In New York, a prenuptial agreement, also known as a premarital agreement or prenup, is a legal contract between two individuals who are planning to get married. A prenup can be used to specify how the parties' assets and debts will be divided in the event of a divorce, or to address other issues related to the marriage.
To be valid in New York, a prenuptial agreement must meet certain requirements:
1. It must be in writing and signed by both parties.
2. It must be entered into voluntarily, without coercion or duress.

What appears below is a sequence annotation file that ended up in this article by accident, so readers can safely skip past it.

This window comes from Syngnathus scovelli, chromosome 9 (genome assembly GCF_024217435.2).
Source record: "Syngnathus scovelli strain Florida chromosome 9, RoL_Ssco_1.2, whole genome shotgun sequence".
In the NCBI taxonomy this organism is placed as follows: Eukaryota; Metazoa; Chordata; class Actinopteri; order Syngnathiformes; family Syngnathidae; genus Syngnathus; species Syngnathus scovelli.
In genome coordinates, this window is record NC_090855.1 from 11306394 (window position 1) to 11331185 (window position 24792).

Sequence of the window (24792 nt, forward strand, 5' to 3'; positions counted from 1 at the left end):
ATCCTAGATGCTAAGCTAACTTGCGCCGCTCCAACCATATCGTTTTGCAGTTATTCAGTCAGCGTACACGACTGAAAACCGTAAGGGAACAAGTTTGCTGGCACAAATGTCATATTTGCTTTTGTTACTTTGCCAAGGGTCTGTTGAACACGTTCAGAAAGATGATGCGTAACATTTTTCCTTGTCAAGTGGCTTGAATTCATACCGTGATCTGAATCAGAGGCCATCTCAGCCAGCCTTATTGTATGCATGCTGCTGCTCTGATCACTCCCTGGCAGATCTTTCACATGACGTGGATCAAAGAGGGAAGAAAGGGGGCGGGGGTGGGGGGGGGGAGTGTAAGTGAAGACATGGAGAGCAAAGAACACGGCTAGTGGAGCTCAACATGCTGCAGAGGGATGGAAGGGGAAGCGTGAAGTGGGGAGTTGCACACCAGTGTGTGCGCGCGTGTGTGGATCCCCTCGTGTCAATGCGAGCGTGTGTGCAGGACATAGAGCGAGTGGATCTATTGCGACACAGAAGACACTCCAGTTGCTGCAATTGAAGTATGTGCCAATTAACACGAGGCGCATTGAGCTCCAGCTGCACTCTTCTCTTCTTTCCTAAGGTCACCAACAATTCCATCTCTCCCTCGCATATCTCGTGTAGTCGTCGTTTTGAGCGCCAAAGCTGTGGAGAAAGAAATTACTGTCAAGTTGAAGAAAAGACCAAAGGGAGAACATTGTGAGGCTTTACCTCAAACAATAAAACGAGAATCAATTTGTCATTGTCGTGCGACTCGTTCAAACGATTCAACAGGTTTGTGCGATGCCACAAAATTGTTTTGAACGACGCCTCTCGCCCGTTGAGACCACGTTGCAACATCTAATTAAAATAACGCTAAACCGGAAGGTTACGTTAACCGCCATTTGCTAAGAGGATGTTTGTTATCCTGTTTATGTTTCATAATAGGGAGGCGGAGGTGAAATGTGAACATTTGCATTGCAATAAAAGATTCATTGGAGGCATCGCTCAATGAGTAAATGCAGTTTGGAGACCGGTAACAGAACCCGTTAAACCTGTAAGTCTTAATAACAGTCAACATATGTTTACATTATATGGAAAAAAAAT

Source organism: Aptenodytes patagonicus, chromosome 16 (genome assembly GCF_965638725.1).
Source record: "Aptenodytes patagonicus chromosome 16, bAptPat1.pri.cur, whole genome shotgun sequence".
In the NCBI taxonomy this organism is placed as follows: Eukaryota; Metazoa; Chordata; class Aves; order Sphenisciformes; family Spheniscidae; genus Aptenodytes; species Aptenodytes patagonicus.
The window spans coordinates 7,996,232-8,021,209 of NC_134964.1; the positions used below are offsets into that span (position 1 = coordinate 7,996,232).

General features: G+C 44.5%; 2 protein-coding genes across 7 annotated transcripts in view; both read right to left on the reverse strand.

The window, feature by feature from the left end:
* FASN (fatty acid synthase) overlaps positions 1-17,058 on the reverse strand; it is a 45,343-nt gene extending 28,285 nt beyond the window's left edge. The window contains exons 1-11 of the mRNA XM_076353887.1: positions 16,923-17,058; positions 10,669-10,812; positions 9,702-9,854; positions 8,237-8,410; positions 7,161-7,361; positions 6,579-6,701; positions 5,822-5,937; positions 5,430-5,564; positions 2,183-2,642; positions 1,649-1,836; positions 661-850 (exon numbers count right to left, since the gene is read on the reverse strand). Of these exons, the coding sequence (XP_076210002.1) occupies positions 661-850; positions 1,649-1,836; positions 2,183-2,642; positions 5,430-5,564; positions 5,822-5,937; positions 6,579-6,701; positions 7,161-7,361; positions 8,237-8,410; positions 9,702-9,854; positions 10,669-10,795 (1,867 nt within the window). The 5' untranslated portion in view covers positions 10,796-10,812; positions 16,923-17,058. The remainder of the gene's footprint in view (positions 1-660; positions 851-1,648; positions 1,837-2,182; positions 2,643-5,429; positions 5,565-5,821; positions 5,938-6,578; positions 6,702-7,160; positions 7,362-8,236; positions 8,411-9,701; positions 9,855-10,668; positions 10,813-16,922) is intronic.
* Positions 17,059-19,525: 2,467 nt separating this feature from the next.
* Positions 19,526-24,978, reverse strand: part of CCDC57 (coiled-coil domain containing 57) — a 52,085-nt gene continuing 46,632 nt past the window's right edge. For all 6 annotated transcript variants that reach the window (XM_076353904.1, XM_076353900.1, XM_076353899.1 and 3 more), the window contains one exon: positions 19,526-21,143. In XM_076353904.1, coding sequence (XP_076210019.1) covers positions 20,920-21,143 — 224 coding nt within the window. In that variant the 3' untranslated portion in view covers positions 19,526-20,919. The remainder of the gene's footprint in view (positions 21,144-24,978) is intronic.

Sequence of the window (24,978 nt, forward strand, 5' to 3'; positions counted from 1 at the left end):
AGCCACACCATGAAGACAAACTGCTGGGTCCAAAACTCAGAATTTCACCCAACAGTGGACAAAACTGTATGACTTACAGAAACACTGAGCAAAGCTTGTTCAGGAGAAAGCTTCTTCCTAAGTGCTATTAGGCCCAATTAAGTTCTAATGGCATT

3. It must be entered into with full disclosure of each party's assets and liabilities.
4. It must be entered into by parties who have had the opportunity to consult with their own attorneys.
5. It must not be unconscionable or against public policy.
In addition to these requirements, a prenuptial agreement in New York should also include a detailed list of the parties' assets and liabilities at the time the agreement is signed, as well as a clear and specific statement of how those assets and liabilities will be divided in the event of a divorce.
It is important to note that a prenuptial agreement cannot address certain issues, such as child custody and child support, as these issues are decided based on the best interests of the child at the time of the divorce.